This week’s theme for the tastings at Beer Boutique was cream ales. This was very interesting because not only was it a flight of all the same style, but all of our offerings were from Ontario as well. It was really fascinating to see what our province had to offer and to see each brewery’s unique take on the cream ale style.
Our first offering was the Sleeman Cream Ale. This was a great lead-off beer as it is truly a fine example of the style. It pours a straw gold colour with fine white lacing. It has a malt forward aroma with hints of green apple. It is a very crisp beer that slides around your palate before quickly dissipating. It has very little hop bitterness, but is incredibly sessionable. As the tasting went on and we revisited this beer later on, more fruit sweetness developed. There were definitely more notes of pear and apple as it aged. It was a small crowd for this week’s tasting, and everyone participating had tried the Sleeman Cream Ale at least once before. Everyone agreed that it was a very easy drinking beer, and actually leaned a little closer to a lager style than ale.
We then moved down the highway from Guelph to Oakville, as we sampled Cameron’s Cream Ale. This was an impressive offering and was actually my pleasant surprise of the evening. I have had this beer before, but it has been a while since my last tasting and didn’t remember it being this good. It pours a clear golden colour but a considerably darker gold than the Sleeman. To me it had a sweet malty aroma that was reminiscent of Arrowroot baby cookies. The sweetness was nicely balanced with a fair hop presence. Everyone attending was certainly impressed and it was regarded as a favourite by several tasters.
During these tastings I routinely call on one first-time participants and get them to engage in a little experiment. It’s known as the bottle vs. glass challenge. The idea is for the participant to do a head-to-head comparison of the same brand, first straight from the bottle than from the glass. Most people haven’t tried this type of direct comparison before, and their discoveries are usually quite eye-opening. Most people find (and tonight was no exception) that beer tastes cleaner and thus better out of a glass. In my humble opinion the bottle and can should be used as a transportation device only. Yes, of course there are exceptions: out on a golf course or at the beach come to mind; but to me beer is at its best when consumed out of a glass. In a glass the beer is more true to its original draught state, and in a glass there is less carbonation which leads to less gas, bloating and hangovers. (#allgoodthings) There are all kinds of style specific glassware that will enhance your drinking experience; but in the beginning just getting it to a glass – any glass is a good start.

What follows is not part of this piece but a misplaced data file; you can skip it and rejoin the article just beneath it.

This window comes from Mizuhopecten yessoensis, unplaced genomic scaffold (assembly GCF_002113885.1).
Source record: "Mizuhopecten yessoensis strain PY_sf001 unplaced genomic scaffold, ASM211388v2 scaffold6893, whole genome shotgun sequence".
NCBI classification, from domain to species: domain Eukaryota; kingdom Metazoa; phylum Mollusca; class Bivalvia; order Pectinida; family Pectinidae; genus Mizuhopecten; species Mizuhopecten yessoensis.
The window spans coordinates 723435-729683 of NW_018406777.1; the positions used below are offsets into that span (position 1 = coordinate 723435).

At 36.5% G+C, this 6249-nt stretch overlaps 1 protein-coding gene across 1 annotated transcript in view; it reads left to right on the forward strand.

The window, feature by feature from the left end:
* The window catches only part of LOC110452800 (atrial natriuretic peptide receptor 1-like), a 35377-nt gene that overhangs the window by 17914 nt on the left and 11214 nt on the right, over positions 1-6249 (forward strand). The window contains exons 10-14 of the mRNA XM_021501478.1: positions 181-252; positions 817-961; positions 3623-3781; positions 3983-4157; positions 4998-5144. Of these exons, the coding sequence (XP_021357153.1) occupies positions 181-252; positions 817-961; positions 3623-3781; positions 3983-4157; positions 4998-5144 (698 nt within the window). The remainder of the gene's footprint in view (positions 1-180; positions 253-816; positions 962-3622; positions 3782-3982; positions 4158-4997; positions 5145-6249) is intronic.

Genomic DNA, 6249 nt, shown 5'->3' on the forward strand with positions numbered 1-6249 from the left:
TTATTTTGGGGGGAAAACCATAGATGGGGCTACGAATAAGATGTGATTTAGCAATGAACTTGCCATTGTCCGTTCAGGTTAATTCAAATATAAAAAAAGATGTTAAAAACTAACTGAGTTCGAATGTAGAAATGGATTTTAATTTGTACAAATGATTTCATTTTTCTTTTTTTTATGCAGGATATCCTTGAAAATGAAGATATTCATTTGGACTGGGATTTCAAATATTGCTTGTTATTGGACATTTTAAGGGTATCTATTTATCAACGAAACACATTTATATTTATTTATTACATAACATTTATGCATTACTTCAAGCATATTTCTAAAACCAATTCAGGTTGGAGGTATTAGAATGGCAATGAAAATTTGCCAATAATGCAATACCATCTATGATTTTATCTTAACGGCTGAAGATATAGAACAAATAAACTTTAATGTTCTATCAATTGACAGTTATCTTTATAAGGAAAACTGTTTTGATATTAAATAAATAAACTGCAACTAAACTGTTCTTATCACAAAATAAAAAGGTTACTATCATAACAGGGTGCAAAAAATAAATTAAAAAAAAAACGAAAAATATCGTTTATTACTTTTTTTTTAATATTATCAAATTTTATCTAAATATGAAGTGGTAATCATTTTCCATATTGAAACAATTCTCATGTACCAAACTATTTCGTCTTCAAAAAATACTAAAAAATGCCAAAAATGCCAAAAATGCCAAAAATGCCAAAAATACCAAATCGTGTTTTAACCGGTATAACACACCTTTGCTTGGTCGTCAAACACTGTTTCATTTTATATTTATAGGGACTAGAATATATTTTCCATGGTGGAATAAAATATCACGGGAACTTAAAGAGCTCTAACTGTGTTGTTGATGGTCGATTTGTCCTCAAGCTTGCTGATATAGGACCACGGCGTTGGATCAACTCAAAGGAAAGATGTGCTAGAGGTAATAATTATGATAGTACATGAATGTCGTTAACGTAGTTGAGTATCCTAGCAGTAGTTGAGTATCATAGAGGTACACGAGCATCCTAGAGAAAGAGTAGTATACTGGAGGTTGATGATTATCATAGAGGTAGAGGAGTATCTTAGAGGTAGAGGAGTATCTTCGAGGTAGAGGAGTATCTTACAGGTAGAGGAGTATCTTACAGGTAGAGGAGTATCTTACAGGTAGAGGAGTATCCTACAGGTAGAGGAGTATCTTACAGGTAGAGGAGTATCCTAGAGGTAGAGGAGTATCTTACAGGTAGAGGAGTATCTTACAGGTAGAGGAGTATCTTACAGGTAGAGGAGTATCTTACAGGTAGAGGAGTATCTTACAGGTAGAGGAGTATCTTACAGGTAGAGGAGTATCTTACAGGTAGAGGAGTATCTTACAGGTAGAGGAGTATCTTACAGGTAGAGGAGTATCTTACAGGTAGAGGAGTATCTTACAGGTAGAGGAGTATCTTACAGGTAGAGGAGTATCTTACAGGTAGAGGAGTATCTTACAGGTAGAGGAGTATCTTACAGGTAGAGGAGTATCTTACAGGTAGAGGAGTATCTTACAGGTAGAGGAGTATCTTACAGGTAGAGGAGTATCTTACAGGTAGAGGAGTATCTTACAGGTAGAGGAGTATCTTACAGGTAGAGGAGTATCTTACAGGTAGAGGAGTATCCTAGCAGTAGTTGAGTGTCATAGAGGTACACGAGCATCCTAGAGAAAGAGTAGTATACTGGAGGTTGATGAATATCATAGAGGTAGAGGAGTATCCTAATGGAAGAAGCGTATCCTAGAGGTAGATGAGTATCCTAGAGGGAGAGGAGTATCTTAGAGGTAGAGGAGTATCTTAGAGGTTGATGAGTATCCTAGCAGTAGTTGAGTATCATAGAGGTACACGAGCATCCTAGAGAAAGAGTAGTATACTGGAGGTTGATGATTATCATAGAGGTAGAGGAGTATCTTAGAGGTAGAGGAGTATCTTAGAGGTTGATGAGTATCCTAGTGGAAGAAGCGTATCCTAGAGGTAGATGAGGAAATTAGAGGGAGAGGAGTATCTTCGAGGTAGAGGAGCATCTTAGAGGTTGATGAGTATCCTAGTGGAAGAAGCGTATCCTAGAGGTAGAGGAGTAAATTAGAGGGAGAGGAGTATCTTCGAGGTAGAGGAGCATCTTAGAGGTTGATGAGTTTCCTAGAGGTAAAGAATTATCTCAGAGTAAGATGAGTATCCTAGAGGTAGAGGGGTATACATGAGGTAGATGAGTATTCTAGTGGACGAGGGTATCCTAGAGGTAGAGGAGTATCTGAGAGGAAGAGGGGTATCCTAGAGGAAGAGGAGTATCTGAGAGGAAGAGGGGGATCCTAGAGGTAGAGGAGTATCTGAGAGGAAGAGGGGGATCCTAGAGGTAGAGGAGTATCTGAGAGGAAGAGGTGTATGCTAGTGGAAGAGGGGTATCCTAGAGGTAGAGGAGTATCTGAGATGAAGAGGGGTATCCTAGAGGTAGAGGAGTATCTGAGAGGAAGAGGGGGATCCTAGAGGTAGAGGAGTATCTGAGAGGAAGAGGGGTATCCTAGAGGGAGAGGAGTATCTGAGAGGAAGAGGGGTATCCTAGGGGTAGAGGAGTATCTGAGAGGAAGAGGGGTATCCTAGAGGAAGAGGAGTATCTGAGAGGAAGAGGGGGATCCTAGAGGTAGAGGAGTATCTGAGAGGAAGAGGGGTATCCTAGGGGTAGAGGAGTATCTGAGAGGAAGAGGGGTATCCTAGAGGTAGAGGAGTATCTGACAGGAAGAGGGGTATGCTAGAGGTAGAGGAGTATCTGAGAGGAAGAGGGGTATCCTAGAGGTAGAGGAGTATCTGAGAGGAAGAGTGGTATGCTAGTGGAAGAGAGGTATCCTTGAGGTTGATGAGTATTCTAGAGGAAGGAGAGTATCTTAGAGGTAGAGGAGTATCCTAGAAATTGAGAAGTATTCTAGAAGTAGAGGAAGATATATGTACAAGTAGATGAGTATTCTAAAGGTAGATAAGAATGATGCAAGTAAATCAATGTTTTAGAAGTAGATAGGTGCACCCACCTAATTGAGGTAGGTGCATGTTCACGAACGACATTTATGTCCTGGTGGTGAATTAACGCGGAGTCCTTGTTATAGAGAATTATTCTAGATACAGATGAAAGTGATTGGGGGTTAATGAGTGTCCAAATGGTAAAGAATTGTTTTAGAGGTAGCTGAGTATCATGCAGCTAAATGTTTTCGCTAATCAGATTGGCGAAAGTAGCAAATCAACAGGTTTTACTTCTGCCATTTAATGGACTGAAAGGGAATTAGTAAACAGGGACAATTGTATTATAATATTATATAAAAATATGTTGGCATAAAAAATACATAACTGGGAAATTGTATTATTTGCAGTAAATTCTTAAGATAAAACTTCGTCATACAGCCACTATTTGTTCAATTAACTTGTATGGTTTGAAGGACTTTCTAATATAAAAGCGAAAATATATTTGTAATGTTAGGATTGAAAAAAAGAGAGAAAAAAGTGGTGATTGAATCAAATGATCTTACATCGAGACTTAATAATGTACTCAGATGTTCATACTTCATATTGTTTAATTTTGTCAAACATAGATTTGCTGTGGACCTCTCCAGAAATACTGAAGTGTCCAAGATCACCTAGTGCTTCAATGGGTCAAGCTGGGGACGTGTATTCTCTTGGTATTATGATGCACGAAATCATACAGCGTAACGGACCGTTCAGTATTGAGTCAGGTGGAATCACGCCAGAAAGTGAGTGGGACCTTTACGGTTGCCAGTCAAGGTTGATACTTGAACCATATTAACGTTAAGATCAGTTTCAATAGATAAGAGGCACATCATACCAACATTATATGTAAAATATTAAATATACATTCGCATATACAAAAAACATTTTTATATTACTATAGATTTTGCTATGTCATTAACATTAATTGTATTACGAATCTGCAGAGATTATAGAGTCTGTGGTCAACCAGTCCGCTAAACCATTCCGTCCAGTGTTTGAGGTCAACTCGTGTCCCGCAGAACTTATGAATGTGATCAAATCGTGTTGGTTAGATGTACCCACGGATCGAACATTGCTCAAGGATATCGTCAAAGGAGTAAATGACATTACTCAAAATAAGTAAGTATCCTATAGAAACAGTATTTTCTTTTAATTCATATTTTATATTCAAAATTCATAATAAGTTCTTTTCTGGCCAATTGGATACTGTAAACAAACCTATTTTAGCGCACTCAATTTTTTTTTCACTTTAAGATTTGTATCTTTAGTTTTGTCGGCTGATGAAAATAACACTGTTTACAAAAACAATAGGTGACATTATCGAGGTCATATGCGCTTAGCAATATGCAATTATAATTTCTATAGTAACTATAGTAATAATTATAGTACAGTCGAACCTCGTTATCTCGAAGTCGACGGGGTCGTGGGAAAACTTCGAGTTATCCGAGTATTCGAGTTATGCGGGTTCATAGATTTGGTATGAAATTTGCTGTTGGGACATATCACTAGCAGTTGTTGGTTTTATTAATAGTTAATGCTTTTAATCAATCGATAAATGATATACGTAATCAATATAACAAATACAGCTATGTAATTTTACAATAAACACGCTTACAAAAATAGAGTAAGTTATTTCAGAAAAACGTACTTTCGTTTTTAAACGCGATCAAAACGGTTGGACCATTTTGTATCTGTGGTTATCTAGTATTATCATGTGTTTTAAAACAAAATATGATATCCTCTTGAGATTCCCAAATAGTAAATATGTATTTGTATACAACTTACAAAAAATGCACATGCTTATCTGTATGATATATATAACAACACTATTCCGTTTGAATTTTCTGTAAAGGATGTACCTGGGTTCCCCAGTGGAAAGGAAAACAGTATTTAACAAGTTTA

Our third beer of the night was the Muskoka Cream Ale. This was probably the most distinct beer offered tonight. It was different from the others visually, in aroma, and taste as well. To start, it is significantly darker than the previous two, as it is deep gold that almost borders on copper. It also had the thickest foam retention. It definitely is the hoppiest of the bunch as was evident in both smell and taste. Again, hop presence is an acquired taste. Personally, I love the kick that hop bitterness provides but not everyone shares the same hop-love. I felt the Muskoka Cream Ale had a delightful aroma of hay and grassiness. Amongst the three I thought it had the most mouth-feel and most distinctive finish. It was truly a unique offering, one that I will be returning to over the summer.
*Blogger’s Note: After completing this tasting and blog, Muskoka went on to win Gold at the 2012 Ontario Brewing Awards for best Cream Ale. Congrats Muskoka Team.
Our final offering of the night was mired in controversy: Labatt 50. As I brought out this beer I explained that 50 won gold in the 2011 Ontario Brewing Awards in the cream ale category. I had anticipated the response I was going to get when I presented the 50, and I was correct. “50 is a cream ale?” That was the question I knew I was going to have to answer. I explained that the name cream ale is already a bit of a misnomer. Yes there is creaminess in these beers, but it is not the same as the near frothiness that you see in U.K. cream ales; and it is not intended to be. In America, the terms “Cream Ale” and “Canadian Ale” are synonyms and often used interchangeably. They are characterized by: golden in colour with some bitterness. There should also be a strong taste of grain and should be very crisp and pronounced in flavour. This is the way in which Labatt 50 should be regarded as a cream ale. In fact, in some international markets Labatt 50 is sold as “Labatt Canadian Ale”.
When pouring, the 50 comes out a pale gold and was probably the lightest in colour of the four tonight. It had malty sweetness in the nose which reminded me a lot of Golden Grams. It has a crisp refreshing taste with an almost abrupt finish. As I have discovered in the past, there is no middle ground in regards to 50’s popularity. You either love it and defend it proudly or hate it and regard it as “old man beer”. I tend to do both: yes I can see it being old man beer, as my father and several uncles used to and still do drink it; but I don’t see that as a bad thing, since I too love it. I think I did my part to open some eyes as some of the doubters were impressed and perhaps changed some of their pre-conceived opinions.
This was personally one of the favourite tastings I have hosted. We presented a great selection of beer and there was a great energy from the participants. But you know what they say about cream… It rises to the top!
If you are looking to participate in a FREE Beer Boutique tasting, they take place every Wednesday at Liberty Village and every Thursday at the Distillery District (7pm). Sign-up sheets are posted the Friday before the tasting.
That’s all for now folks,